A few weeks ago we were sitting around SLC cooking Cuban Sandwiches and Butter Beans. Before too long we’d devoured the delicious eats and we’re indulging in some of our favorite Rye whiskeys. Dwyer was getting his pun on and repeatedly hammering our statements like, “You butter bean be cooking slow cooked pork for that Cuban Sandwich.”
The whiskey kept flowing and the topics of Birthday’s came up, and all of the sudden everyone realized that my Birthday was coming up in a few weeks. Anderson and Peters started brainstorming the best place for celebration. When out of the blue, both of these hardcore rock grapplers simultaneously shouted out, “We should have it on top of Castleton!” Plied with excess whiskey and a stomach full tender pork, I said, that sounds like a fantastic idea.
Little did I know exactly what I might be getting into.
We pulled into the parking lot for Castleton Tower in the Castle Valley a touch North-East of Moab, UT.
The sun was setting, and in a few short hours we’d be headed up this guy.
It was my first good look at the tower. I could hardly believe that we were seriously considering climbing this stone spire. What was I thinking? My words stuck in my throat and I could barely think about doing this.
Andy spoke up, “Jack, you can’t believe the view we’re going to have on top of this guy.”
“Are you sure we can get up there?”
Andy, “Of course we can, we’ll cruise right up it.”
“Alright,” I thought, “I’ll believe it when I’m back on the ground tomorrow.”
Our plan to go to the desert was taking shape.
(sidebar: How do you know the difference between desert and dessert? I always remember that dessert has two S’s because I always want seconds).
We had an all star crew, comprised and the fearless lead climbing couple Andy and Kim in one car. And myself, Colleen and Carly in the second. We headed out of Salt Lake City on a Friday afternoon with Andy and my truck loaded to the gills with grillable meats, coors original, sleeping bags and loads of climbing gear.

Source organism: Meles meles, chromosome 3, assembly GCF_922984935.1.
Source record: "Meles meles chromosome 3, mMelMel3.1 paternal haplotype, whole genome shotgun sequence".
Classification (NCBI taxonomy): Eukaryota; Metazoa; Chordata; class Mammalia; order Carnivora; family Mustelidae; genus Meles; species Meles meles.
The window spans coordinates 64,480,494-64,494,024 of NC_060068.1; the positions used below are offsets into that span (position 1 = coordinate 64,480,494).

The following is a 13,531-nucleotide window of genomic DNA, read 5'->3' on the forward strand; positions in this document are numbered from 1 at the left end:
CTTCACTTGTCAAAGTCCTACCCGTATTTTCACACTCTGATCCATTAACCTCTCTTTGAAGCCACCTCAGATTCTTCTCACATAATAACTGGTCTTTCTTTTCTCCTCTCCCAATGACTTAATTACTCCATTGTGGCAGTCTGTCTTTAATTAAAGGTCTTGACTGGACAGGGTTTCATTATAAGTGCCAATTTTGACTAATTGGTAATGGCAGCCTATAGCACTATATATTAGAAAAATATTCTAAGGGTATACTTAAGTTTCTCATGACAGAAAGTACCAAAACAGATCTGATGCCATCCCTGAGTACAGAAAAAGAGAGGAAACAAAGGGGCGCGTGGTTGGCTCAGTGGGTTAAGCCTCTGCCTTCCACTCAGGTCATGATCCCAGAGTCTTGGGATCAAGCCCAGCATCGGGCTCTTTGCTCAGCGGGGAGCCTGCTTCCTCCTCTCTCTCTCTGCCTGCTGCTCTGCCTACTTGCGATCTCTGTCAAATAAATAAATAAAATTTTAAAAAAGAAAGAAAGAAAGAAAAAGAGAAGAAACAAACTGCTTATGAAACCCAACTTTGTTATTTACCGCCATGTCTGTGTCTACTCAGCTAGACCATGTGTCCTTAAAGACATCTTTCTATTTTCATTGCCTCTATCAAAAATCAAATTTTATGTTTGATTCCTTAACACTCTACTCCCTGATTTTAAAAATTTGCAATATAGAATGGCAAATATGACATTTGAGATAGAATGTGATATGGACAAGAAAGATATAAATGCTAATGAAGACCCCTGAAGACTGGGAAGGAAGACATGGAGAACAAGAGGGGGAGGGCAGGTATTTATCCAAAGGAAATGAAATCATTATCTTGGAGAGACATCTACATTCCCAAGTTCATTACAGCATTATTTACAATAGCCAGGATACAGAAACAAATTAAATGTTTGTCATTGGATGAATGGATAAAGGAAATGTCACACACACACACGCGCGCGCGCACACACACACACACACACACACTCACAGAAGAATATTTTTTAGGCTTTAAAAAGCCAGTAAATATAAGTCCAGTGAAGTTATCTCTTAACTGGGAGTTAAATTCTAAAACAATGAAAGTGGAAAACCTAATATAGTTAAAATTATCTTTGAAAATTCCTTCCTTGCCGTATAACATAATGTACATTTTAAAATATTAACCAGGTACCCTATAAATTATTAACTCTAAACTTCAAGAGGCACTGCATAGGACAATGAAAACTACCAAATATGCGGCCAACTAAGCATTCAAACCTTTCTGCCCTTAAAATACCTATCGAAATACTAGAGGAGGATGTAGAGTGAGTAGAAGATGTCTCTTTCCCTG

We had our sights set on Indian Creek, a crack climbing mecca on the road into the Southern access point to Canyonlands National Park. Our drive took us down I15 through what we’ve nicknamed “The Gauntlet” a stretch of highway perpetually under construction between SLC and Provo. It’s tight and chock full of Friday afternoon commuters. Midway through this serious stretch of road Andy’s truck starts having some gas hiccups. It makes it to the offramp where it proceeds to cease up and refuse to start.
Being the enterprising gents that we are, we had it attached to my truck via a heavy duty tow strap and some locking carabiners and we were giving it the old school tow to Jiffy Lube in no time. After a quick consultation with the mechanic, he told us we were shit out of luck, this trucks going to need a tow.
We got on the phone to AAA and had a tow truck in no time. Andy and Kim took off to SLC in the tow truck, leaving Andy’s truck with the mechanic, and picking up Kim’s Subaru. This put them a few hours behind schedule, but they swore they’d meet us in Indian Creek later that evening.
We drove through the nights and got to the desert dirt bag camping capital of the world. And what do you know, on a Friday night at nearly midnight, it was just about full. We found some nice Albertan’s in the mid 50s that had a larger then average site, and we posted up on a postcard sized portion of their site. We made some midnight hamburgers in the cast iron and went to bed!